Rosenfielde examines the “size and character of Soviet achievements” during the 1930s pertaining to economic development and “excess deaths” (277).  More simply, the author argues that “the extraordinary number of excess deaths of the 1930s diminishes the credibility of economic estimates” based on Soviet statistics (ibid).  The author calls into question published Soviet economic statistics after the revamping of the economic system under Stalin and the methodology used by the Soviets to determine the said statistics (279).  “[E]xtreme caution may be warranted in judging Soviet economic performance and the statistics on which its measurement is based…” (ibid). (more…)

Week of 10/9 Posting/s

Tuesday, October 9th, 2007

 

Nordldander, David J. “Origins of a Gulag Capital: Magadan and Stalinist Control in the Early 1930s.” Slavic Review, Vol. 57, No. 4. (Winter, 1998). pp. 791-812.

Nordlander’s “Origins of a Gulag Capital” discusses the nature of Magadan, its purpose, and the extent of Stalin’s control over this labor camp.  The author submits that Magadan was the most “ominous gateway to the most forbidding destiny of the age” and “constituted the largest entity within the entire labor camp system” (793).  While Magadan had “benign” origins, (more…)

Staging the Past – Bucur

Monday, September 24th, 2007

Bucur, Maria and Nacny M. Wingfield. Staging the Past: The Politics of Commemoration in Habsburg
Central Europe, 1848 to the Present.
Indiana:
Purdue
University Press, 2001.

Bucur and Wingfield’s text Staging the Past explores many issues pertaining to a variety of commemorative events. These essays also examine the diverse institutions, ethnicities, cultures, symbols, myths and other factors which played considerable roles in these various types of commemorations and movements. I found Bucur’s essay “Birth of Nation: Commemorations of December 1, 1918, and National Identity in Twentieth Century Romania” particularly useful.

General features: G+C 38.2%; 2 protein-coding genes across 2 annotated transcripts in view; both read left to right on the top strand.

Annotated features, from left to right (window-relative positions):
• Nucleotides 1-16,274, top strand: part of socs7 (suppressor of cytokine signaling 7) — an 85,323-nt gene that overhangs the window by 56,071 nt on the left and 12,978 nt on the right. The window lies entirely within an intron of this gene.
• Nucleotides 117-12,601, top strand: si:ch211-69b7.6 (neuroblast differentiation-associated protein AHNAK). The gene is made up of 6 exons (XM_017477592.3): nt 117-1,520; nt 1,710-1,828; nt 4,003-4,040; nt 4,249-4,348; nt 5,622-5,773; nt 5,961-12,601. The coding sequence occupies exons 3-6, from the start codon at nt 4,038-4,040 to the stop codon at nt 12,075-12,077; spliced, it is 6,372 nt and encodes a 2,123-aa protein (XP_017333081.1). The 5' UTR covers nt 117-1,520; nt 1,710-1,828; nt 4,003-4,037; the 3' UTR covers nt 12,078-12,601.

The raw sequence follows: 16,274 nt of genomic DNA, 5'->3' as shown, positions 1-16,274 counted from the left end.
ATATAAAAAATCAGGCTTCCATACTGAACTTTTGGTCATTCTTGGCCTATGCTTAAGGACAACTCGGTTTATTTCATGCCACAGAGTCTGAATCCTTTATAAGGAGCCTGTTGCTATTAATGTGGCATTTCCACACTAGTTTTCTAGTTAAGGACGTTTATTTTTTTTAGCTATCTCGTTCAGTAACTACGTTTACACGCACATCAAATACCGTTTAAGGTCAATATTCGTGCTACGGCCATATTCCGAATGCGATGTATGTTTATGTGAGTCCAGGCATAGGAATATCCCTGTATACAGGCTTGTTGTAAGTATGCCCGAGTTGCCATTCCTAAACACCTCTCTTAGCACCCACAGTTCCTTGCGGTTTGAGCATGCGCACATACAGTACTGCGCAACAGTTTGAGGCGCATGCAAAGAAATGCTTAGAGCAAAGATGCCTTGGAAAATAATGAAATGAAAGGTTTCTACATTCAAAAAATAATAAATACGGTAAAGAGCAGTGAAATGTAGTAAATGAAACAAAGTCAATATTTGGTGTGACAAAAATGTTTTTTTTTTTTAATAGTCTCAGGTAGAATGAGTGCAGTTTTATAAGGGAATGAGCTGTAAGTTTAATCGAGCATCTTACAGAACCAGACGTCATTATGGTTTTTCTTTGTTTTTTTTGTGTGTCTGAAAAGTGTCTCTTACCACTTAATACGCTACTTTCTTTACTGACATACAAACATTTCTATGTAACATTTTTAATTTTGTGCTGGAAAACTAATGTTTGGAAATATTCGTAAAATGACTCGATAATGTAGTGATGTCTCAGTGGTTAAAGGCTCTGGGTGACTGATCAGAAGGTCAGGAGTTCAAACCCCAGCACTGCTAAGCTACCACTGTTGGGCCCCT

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Judson, Pieter M. and Marsha L. Rozenblit. Constructing Nationalities in East Central Europe. New York: Berghahn Books, 2005.

Sunday, September 16th, 2007

Judson, Pieter M. and Marsha L. Rozenblit. Constructing Nationalities in East Central Europe. New York: Berghahn Books, 2005.

Constructing Nationalities in East Central Europe is a compilation of fifteen essays of various issues pertaining to the formation of nationalities and nationalism in East/Central Europe. While all of the essays are well written and most seem to provide a “new take” on the particular issues they address, a few of the topics are so narrow or obscure that they may not assist greatly in the pursuit of a basic knowledge or foundation for nationalism. Conversely, an individual examining a particular or obscure issue in the context of this course may benefit greatly from one of these essays. Considering that our first paper is quickly approaching, I will list the topics examined in the text to possibly save a few of you time and let the class know that a particular source/topic exists in this text.

1. From Tolerated Aliens to Citizen-Soldiers: Jewish Military Service in the Era of Joseph II;

2. The Revolution of Symbols: Hungary in 1848-1849;

3. Nothing Wrong with My Bodily Fluids: Gymnastics, Biology, and Nationalism in the Germanies before 1871;

4. Between Empire and Nation: The Bohemian Nobility, 1880 – 1918 (more…)

Post #2 Sugar and Lederer’s Nationalism in Eastern Europe (1969) 9/8/07

Saturday, September 8th, 2007

Week Three – Posting #2

Sugar, Peter F. and Ivo John Lederer. Nationalism in Eastern Europe